It may surprise you how simple some auto maintenance tasks can be if have the right tools and a bit of optimism. If you’re new to the world of DIYing, learning to change your tires at home, for example, is a great skill to start with—and it’ll save you money!
How to Change Tires
If you’re switching to or from winter tires, the first thing you’ll need is a new set.
As long as you get the right size, choosing (winter) tires is mainly a matter of preference. Your owner’s manual will have all the recommended tire sizes for the trim levels of your particular make and model.
Once you know what size to get, you can research the tire brands available. You’ll know a tire is suitable for winter if it has the letters “M” and “S” or a 3-peaked mountain/snowflake symbol printed on the sidewall.
If you’re reusing a set of tires you already own, inspect them for any cracks, bulges, or missing pieces that may indicate they need to be repaired or replaced.
In Canada, put your winter tires on when the temperature first drops below 7°C, before the snow. When the weather is consistently above 7°C, you can switch back to your regular tires.
Tools & Equipment
Before you start your tire change, gather the following tools:
You’ll also need a flat, level surface to work on.
Once you’ve gathered your tires and tools and secured a clear space, move the car into position. Make sure the car is in park with the emergency brake on and the ignition off.
Sort the new tires by which side of the car they’ll go on and position your other tools near the vehicle. If you’re reusing tires from the previous year, ensure you’re putting them on a wheel different from last time. Otherwise, they’ll wear down the same parts of the tread, and you’ll need to purchase new tires sooner.
Changing a Tire
Now, it’s time to get to work!
Change one tire at a time. Start by loosening the wheel lugs using a breaker bar and socket. A single counter-clockwise turn should be enough. Alternatively, you can use an impact wrench or lug wrench. If the nuts are stiff or rusty, apply some rust release. Don’t remove the lug nuts.
Look for jacking points underneath the vehicle. They’ll typically be on the suspension anchor points, frame rails, or pinch points, but your owner’s manual can confirm the best spot.
Slowly lift the car up with the jack until the tire is about two or three inches from the ground. Once the vehicle is up, position a jack stand nearby.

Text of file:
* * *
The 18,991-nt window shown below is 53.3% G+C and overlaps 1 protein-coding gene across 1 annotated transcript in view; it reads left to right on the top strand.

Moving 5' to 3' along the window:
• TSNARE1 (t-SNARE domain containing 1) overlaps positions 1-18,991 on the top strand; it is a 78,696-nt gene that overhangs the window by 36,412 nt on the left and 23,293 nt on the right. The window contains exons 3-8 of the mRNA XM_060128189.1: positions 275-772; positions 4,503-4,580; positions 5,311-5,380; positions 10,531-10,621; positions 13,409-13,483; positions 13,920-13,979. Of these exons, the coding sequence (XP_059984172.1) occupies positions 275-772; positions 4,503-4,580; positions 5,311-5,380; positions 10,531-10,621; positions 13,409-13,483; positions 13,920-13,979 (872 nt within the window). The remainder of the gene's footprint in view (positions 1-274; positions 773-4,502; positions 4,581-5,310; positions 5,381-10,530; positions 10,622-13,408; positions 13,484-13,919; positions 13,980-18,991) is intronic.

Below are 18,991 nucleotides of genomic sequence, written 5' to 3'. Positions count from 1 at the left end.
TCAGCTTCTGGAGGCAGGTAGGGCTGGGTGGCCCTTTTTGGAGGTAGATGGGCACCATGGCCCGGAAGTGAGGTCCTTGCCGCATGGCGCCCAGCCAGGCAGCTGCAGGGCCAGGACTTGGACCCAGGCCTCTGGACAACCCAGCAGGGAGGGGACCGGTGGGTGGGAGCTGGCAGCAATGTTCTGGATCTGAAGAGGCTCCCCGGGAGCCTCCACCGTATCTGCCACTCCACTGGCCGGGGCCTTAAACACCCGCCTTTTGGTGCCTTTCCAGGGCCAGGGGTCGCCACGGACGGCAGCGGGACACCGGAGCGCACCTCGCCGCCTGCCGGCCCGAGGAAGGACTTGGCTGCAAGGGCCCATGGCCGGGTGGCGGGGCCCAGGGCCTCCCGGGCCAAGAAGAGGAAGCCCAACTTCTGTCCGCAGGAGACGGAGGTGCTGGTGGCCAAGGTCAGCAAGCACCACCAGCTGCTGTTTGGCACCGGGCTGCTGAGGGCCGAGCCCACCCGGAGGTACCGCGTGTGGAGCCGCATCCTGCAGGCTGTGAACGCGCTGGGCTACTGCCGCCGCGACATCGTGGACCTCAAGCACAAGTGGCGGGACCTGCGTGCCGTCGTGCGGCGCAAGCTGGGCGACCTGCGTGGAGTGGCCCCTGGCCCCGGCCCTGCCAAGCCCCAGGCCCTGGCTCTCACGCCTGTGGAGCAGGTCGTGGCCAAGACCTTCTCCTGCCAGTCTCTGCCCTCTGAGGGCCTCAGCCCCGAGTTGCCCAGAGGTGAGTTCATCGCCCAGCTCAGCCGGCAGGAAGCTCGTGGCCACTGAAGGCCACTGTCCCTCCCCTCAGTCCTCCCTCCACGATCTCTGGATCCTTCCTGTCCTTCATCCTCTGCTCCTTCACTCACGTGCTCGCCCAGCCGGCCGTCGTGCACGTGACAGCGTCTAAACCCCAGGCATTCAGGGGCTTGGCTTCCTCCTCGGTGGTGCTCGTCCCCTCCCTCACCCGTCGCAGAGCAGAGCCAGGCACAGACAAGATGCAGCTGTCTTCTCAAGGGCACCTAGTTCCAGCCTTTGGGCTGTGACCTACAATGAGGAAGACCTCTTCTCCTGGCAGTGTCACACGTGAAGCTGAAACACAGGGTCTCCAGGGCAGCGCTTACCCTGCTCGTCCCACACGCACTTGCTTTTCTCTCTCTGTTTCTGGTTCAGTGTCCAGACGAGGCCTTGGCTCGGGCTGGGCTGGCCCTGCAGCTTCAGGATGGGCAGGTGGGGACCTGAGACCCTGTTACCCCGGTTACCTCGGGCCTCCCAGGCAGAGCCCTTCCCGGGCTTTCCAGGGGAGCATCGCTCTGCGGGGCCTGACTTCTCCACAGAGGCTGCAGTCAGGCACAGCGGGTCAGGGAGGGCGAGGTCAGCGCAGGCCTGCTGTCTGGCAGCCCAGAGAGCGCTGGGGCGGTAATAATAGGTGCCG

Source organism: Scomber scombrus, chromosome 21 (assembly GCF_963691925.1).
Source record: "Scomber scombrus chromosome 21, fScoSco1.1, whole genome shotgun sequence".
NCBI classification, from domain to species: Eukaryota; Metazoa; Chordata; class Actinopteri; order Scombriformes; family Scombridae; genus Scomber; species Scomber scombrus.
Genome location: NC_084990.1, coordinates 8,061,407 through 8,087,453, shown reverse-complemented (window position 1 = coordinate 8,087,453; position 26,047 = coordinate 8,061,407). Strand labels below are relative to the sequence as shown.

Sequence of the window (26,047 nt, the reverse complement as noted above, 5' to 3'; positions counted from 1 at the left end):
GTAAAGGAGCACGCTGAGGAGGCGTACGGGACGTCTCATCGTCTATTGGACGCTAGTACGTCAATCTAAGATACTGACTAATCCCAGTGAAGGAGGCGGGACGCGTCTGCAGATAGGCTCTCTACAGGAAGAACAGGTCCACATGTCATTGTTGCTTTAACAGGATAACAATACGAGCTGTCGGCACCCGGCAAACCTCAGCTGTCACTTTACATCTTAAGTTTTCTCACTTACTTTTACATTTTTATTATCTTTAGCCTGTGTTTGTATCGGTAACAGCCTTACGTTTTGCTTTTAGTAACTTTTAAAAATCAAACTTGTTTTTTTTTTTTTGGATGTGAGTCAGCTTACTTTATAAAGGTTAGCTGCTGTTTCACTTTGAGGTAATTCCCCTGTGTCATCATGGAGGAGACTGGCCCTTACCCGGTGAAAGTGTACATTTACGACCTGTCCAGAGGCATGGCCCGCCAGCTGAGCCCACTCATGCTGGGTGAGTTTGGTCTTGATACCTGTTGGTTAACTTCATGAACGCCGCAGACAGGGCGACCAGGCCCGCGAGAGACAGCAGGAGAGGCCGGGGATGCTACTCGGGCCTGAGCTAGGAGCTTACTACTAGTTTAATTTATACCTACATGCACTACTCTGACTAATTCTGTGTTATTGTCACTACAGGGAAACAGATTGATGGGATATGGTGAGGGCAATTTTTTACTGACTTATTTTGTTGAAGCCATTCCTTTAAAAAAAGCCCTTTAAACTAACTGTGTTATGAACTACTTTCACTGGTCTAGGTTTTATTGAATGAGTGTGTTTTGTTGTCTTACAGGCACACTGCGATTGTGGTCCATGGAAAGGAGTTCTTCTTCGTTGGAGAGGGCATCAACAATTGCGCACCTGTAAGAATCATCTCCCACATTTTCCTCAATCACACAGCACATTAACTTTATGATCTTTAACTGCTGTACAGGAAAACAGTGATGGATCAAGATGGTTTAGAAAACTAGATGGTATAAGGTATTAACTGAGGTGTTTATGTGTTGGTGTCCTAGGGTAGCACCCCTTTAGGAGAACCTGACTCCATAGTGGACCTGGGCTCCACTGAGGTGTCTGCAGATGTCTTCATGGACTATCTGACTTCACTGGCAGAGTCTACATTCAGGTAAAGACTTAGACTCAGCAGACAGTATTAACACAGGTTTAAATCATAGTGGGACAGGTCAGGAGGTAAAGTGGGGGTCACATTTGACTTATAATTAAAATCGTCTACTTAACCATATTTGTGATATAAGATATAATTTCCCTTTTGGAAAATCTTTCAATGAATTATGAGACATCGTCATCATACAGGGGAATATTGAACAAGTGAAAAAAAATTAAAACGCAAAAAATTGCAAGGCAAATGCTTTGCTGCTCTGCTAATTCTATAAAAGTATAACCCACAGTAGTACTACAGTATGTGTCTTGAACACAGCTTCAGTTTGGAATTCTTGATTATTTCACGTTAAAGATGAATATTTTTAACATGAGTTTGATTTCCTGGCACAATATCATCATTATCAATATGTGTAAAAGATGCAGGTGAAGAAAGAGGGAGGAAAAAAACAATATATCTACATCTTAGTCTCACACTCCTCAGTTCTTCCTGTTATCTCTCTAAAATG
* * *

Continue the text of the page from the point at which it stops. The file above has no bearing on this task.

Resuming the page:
With the vehicle securely raised, finish unscrewing the lug nuts and set them aside. Remove the current tire by pulling it toward you. Mark it with chalk so you know what position it was in—for example, “FP” for “front passenger.”
While the wheel is off, inspect the brakes. If you notice any surface rust on the drum or disc, clean it with a steel brush.
Place the new wheel over the protruding hub bolts or in line with the wheel nut slots. Place the lug nuts back onto the wheel and tighten them with your hands, one at a time.
Lower the jack until the wheel is just touching the ground. Tighten the lug nuts with a torque wrench in a star pattern. Once everything’s tightened, finish lowering the jack and remove it.
Repeat this process for the rest of the tires.
After you’ve changed all the tires, go for a drive. Then torque the wheels again.
Lastly, check the air pressure of each tire. You can typically find the manufacturer-recommend pressures on the inside of the driver-side door.
If you have to change a tire on the road, you may not have all these tools in your trunk. In the case of a sudden flat tire, you can get by with a scissor jack and lug wrench. (You may find these in your vehicle if it’s newer.) Follow the same steps, but take some extra precautions.
First, pull over to the right as far as you can and turn on your hazard lights. After taking the flat tire off, place it sideways under your vehicle near the jack. This can help protect you and the vehicle in case the jack accidentally slips or collapses.
If you aren’t able to change the tire or forgot a spare, try some of these quick-fix solutions until you can get home or to a repair shop. If your tire is in really bad shape, call for roadside assistance.
Keep an emergency kit in your car to help you manage unexpected situations like this on the road.
Once you know how to change tires, you can keep up with other tire maintenance, including tire rotation.
For more tips on changing tires yourself, check out this article. If you have any questions, consult an expert at a NAPA Auto Parts store.